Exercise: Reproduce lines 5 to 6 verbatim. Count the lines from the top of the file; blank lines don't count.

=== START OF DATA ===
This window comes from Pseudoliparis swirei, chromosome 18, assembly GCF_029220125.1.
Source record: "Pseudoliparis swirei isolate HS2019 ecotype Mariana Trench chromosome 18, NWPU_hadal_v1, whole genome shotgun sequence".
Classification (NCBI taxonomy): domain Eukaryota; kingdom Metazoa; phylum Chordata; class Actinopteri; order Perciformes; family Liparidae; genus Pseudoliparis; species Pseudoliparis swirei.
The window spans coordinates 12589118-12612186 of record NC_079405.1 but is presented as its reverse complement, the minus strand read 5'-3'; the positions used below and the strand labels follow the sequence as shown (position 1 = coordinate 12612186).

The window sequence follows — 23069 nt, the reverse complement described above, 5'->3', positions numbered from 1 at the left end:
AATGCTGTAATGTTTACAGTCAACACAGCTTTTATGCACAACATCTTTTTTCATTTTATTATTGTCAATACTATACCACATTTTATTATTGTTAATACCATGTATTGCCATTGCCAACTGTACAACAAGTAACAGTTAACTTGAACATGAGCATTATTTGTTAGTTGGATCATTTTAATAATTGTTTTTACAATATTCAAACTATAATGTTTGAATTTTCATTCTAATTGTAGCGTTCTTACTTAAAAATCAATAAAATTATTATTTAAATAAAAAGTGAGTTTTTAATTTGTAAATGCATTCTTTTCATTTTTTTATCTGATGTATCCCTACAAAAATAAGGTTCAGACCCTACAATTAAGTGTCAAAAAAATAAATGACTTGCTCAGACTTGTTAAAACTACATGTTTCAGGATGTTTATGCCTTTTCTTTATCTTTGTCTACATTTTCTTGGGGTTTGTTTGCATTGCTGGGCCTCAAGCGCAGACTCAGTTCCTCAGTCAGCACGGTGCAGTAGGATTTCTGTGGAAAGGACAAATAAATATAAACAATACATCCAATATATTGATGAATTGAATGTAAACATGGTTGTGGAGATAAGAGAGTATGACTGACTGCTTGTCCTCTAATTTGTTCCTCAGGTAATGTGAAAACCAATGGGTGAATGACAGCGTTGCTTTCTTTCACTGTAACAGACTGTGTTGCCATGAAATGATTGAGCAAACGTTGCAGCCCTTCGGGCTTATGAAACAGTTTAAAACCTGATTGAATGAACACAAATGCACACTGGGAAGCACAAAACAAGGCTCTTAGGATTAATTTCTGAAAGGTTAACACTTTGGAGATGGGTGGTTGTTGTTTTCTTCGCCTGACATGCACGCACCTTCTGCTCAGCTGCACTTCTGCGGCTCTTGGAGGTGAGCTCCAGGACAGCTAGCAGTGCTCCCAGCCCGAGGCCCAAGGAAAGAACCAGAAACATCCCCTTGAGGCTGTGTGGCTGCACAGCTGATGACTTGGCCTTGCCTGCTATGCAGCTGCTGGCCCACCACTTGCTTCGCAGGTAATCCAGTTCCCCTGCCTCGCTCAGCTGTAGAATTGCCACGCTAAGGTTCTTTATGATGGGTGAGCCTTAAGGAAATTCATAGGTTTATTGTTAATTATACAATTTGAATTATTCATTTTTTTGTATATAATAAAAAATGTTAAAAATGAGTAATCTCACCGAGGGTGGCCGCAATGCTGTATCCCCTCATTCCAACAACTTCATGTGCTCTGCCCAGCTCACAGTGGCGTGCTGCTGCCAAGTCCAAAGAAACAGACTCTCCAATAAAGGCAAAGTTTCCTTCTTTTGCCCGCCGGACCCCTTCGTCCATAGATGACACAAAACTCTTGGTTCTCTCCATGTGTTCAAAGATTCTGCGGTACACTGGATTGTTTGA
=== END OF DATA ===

The window sequence follows — 23069 nt, the reverse complement described above, 5'->3', positions numbered from 1 at the left end:
AATGCTGTAATGTTTACAGTCAACACAGCTTTTATGCACAACATCTTTTTTCATTTTATTATTGTCAATACTATACCACATTTTATTATTGTTAATACCATGTATTGCCATTGCCAACTGTACAACAAGTAACAGTTAACTTGAACATGAGCATTATTTGTTAGTTGGATCATTTTAATAATTGTTTTTACAATATTCAAACTATAATGTTTGAATTTTCATTCTAATTGTAGCGTTCTTACTTAAAAATCAATAAAATTATTATTTAAATAAAAAGTGAGTTTTTAATTTGTAAATGCATTCTTTTCATTTTTTTATCTGATGTATCCCTACAAAAATAAGGTTCAGACCCTACAATTAAGTGTCAAAAAAATAAATGACTTGCTCAGACTTGTTAAAACTACATGTTTCAGGATGTTTATGCCTTTTCTTTATCTTTGTCTACATTTTCTTGGGGTTTGTTTGCATTGCTGGGCCTCAAGCGCAGACTCAGTTCCTCAGTCAGCACGGTGCAGTAGGATTTCTGTGGAAAGGACAAATAAATATAAACAATACATCCAATATATTGATGAATTGAATGTAAACATGGTTGTGGAGATAAGAGAGTATGACTGACTGCTTGTCCTCTAATTTGTTCCTCAGGTAATGTGAAAACCAATGGGTGAATGACAGCGTTGCTTTCTTTCACTGTAACAGACTGTGTTGCCATGAAATGATTGAGCAAACGTTGCAGCCCTTCGGGCTTATGAAACAGTTTAAAACCTGATTGAATGAACACAAATGCACACTGGGAAGCACAAAACAAGGCTCTTAGGATTAATTTCTGAAAGGTTAACACTTTGGAGATGGGTGGTTGTTGTTTTCTTCGCCTGACATGCACGCACCTTCTGCTCAGCTGCACTTCTGCGGCTCTTGGAGGTGAGCTCCAGGACAGCTAGCAGTGCTCCCAGCCCGAGGCCCAAGGAAAGAACCAGAAACATCCCCTTGAGGCTGTGTGGCTGCACAGCTGATGACTTGGCCTTGCCTGCTATGCAGCTGCTGGCCCACCACTTGCTTCGCAGGTAATCCAGTTCCCCTGCCTCGCTCAGCTGTAGAATTGCCACGCTAAGGTTCTTTATGATGGGTGAGCCTTAAGGAAATTCATAGGTTTATTGTTAATTATACAATTTGAATTATTCATTTTTTTGTATATAATAAAAAATGTTAAAAATGAGTAATCTCACCGAGGGTGGCCGCAATGCTGTATCCCCTCATTCCAACAACTTCATGTGCTCTGCCCAGCTCACAGTGGCGTGCTGCTGCCAAGTCCAAAGAAACAGACTCTCCAATAAAGGCAAAGTTTCCTTCTTTTGCCCGCCGGACCCCTTCGTCCATAGATGACACAAAACTCTTGGTTCTCTCCATGTGTTCAAAGATTCTGCGGTACACTGGATTGTTTGA